A police officer charged with murder over the shooting death of a 19-year-old in a remote NT community has been released on bail.
Constable Zachary Rolfe has been charged with the murder of Warlpiri man Kumanjayi Walker in relation to the incident.
In a statement, Northern Territory Police said a 28-year-old police officer had been charged with Mr Walker’s murder.
The statement said the officer had been granted bail in an out-of-session court hearing.
“A 28-year-old male Northern Territory police officer has been granted bail in an out-of-session Local Court hearing to appear in Alice Springs on December 19, 2019,” the statement said.
“The officer has been suspended on pay.
“As this matter is before the court, no further information will be released.”
WARNING: This article contains an image of Mr Walker used with the permission of his family.
Mr Walker was shot by a police officer in the community of Yuendumu on Saturday night.
There was no medical help at the time in the community, which is 266 kilometres north-west of Alice Springs.
The Yuendumu clinic was unstaffed due to safety concerns related to break-ins.
Health workers in the neighbouring community of Yuelamu, about an hour’s drive from Yuendumu, pronounced Mr Walker dead at the Yuendumu police station.
Concerns over staff safety also delayed other medical help arriving from the Royal Flying Doctor Service (RFDS).
The RFDS did not immediately leave for Yuendumu because it could not “confirm there was a safe and secure environment for the aircraft/crew to land”.
The death has been declared a death in custody.
Mr Walker’s death prompted rallies in Yuendumu on Tuesday, with more held in several major Australian cities today.
Present at the Melbourne rally was Apryl Day, the daughter of Tanya Day, a Yorta Yorta woman whose 2017 death is currently being examined by the Victorian coroner.
On Monday, Northern Territory Police Commissioner Jamie Chalker said WA Police Assistant Commissioner Nick Anticich, who is on secondment with NT Police, would lead a Professional Standards investigation into Mr Walker’s death.
“All the answers that people are seeking will be known,” he said.
Head of the NT Independent Commission Against Corruption Ken Fleming and the NT Ombudsman will also provide oversight to the investigation.
Speaking to the ABC in Yuendumu, Ned Hargraves, a senior elder in the community, said he was more “at ease” after the arrest.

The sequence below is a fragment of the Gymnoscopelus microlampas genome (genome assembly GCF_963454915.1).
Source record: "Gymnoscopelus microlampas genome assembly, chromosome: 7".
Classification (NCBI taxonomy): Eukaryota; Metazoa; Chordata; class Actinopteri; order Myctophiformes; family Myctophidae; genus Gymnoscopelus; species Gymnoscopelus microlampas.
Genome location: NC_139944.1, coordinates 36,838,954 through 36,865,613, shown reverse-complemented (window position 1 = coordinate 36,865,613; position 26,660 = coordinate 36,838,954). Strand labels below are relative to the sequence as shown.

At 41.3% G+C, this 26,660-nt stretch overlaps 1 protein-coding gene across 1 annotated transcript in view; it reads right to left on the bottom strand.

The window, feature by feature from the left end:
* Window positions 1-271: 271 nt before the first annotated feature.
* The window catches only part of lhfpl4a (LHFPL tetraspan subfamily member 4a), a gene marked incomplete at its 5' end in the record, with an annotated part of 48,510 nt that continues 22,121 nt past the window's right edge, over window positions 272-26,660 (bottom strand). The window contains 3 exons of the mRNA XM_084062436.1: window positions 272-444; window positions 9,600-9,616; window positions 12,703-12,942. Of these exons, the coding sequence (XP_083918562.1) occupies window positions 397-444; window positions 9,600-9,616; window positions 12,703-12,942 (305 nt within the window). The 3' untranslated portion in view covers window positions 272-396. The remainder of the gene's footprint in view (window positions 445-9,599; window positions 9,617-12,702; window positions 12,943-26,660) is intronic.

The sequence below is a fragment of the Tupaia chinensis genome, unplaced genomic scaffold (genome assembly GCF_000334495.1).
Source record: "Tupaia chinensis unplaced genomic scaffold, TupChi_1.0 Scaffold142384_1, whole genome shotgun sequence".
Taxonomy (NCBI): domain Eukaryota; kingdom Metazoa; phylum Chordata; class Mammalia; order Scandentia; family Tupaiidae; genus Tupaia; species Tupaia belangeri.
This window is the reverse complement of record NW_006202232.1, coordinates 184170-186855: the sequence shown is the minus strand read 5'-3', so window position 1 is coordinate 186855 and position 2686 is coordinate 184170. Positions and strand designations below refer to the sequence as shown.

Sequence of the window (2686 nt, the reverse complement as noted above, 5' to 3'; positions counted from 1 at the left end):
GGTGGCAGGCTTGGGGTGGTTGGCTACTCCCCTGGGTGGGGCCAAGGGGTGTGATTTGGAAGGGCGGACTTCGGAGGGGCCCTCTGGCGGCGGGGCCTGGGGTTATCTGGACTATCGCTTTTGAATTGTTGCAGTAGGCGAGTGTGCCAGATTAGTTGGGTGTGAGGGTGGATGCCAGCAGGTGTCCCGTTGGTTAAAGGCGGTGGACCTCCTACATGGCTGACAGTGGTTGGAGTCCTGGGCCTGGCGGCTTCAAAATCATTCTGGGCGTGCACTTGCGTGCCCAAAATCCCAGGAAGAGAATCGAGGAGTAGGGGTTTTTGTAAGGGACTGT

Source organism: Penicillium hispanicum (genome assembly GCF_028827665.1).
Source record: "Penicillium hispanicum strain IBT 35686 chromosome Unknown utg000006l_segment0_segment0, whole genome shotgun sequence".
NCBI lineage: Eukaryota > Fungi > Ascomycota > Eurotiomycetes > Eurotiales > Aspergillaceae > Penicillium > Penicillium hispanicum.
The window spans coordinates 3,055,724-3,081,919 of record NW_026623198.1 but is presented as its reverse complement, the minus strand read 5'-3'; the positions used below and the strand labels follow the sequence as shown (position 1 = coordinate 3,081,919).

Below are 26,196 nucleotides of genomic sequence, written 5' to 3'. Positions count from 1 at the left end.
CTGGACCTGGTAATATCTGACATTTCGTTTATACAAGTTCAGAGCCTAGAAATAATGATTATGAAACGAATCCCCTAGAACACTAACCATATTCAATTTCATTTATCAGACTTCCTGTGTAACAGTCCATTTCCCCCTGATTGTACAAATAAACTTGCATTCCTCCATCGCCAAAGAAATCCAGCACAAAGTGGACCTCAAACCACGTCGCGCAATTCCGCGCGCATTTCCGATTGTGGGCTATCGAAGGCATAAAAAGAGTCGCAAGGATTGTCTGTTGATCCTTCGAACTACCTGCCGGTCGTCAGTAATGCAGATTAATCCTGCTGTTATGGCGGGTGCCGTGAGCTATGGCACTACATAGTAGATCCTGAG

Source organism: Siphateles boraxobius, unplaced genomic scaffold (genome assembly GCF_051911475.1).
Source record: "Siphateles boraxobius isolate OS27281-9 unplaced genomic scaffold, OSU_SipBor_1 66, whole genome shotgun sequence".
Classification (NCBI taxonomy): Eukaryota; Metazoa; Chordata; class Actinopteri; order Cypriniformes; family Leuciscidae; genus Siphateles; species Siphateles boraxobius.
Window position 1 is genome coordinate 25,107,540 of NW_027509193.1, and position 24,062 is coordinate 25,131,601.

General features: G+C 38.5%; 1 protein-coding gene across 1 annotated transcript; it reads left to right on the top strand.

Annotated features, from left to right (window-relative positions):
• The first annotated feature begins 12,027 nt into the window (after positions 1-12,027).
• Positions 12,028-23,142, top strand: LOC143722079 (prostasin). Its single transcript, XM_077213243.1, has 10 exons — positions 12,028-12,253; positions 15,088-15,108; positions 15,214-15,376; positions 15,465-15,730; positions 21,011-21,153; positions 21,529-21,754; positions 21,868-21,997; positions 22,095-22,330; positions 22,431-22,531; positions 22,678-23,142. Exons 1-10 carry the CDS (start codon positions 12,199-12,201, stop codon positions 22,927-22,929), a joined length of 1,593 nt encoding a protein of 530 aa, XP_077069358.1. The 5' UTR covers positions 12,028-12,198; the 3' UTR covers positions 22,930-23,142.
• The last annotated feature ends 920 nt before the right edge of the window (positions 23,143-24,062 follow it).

“I am overwhelmed for the news today,” he said.
“We couldn’t have made it without the peoples around us right across the cities and the remote communities that have helped us to fight this.
“I am over the bloody moon.
“At least I’m more relaxed now, at ease.”
Posting on Facebook after the murder charge was announced, Northern Territory Chief Minister Michael Gunner called on “everyone at this extremely difficult time to be as respectful and peaceful as possible”.
“As this matter is now before the court I cannot offer any commentary,” Mr Gunner said.
“This is a sad time for all involved. It is a time of high emotion.
“What I can say, and what is more critical than ever to remember, is that all members of our police force serve us day in night out, keep us safe and often put themselves in harm’s way.
“They will be hurting and will need our support.
“We also have many people in Yuendumu and around the Territory who are hurting and grieving.
“I ask that everyone at this extremely difficult time is as respectful and peaceful as possible.
“As Territorians we have been through challenging times before, our history shows we always support each other and we will again.”
In 2016, soon after graduating to NT Police, Constable Rolfe — then a probationary constable — jumped into floodwaters to rescue two stranded tourists near Alice Springs.
His actions earned him the National Bravery Medal, the Royal Humane Society’s Clarke Medal for bravery and the Hong Kong Government’s Bronze Medal for Bravery.
Other media outlets have reported Constable Rolfe is a former Australian Army soldier who has served in Afghanistan.
On Wednesday, rallies were held in small remote communities and major cities in solidarity with Yuendumu and Mr Walker.
Thousands marched in the nation’s capitals, with a crowd of around 300 gathering in Darwin to hear from Warlpiri family members of Mr Walker before marching to Northern Territory Parliament.
A line of NT Police officers met the crowd at the top of Parliament’s steps, but did not engage with protesters.